And then there's this:
Besides, Casey repeatedly bashed Clinton during the primaries, calling Clinton's success "very tragic." Less than three months before the '92 convention, he urged, "Convention rules provide for the selection of an alternative candidate. Let's pick a winner." Why would Clinton invite him to speak?
Sorry Dennis, your tellytubby impression was sublime, but you got this one wrong.


Patrick said...

Dayoe, it is you who are deceived.

Jesse Jackson and Jerry Brown did NOT endorse Clinton prior to securing a speaking slot. But their, shall we say, "constituencies", were in the process of being wooed and courted by Bill Clinton into his (43%) winning coalition, while Casey's (pro-lifers) were in the process of being shown the door - in favor of pro-choice Republicans. They could have easily put Casey on at 2pm when no cameras or delegates were around, and all he could complain about was not getting enough tv time.

Democratic National Conventions do three things: 1) nominate a candidate for President; 2) nominate a candidate for Vice President; and 3) adopt a platform.
Casey wanted to address the convention with regards to the pro-choice plank in the platform, not the nominee for President or VP.

As a practical matter, national party platforms are rammed through the convention to fit the particulars of that year's presidential favorite, and are routinely ignored by voters and down-ticket candidates alike. But Casey was from a generation that remembered platform fights (civil rights being a notable one), and wanted pro-life language in the platform.

It was a conscious choice by the Clinton camp to curry favor with pro-choicers by "holding firm" in the face of pro-lifers, even those in the Democratic party. They figured if it cost them only few pro-life votes in the future, it would be cancelled out by pro-choice voters who were impressed by Clinton's stand vs. Casey. They even trotted out Republicans who supported Hafer (who Casey beat 2 to 1, and by over a million votes in 1990) onto the stage at the convention just to rub his nose in it.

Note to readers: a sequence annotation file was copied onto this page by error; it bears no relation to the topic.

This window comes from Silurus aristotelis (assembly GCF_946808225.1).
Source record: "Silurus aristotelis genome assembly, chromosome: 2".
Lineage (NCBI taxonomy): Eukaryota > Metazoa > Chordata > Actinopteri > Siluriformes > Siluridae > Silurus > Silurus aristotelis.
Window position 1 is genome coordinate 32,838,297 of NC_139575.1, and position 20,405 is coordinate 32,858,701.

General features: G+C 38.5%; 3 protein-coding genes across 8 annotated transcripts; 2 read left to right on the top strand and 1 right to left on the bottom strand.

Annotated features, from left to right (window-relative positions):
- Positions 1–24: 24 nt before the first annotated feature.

In the end, Casey, a pretty good politician in his own right, outmanuevered Clinton in their game of chicken - and Clinton ended up with a lot more egg on his face than anticipated. Hence Clinton's henchmen Carville and Ron Brown began to spin the BS that it was all about Casey's refusal to endorse Clinton prior to the convention, not about a "gag rule" or a limit on contrary views in the party. Bunk!

Yep, Ray Flynn, John Breaux and other pro-life Dems DID speak in 1992 - but not about their pro-life views, or about any differences they had with the platform. Ron Brown wanted a scripted convention with no dissent, and he got it. And with it, he got a lot bad press for Bill Clinton - highlighting characteristics we came to know (intolerence of dissent and disagreement, vindictiveness, paranoia, etc.).

Anonymous said...

he didnt endorse clinton ( a sexual predator and a serial rapist) because he supported murder (i.e abortion). at least when consertives support executing someone it is because of their crimes not because, as democrats do, an innocent child (not a fetus, that is a term the liberals love to use to make themselves feel good about murdering a human being ).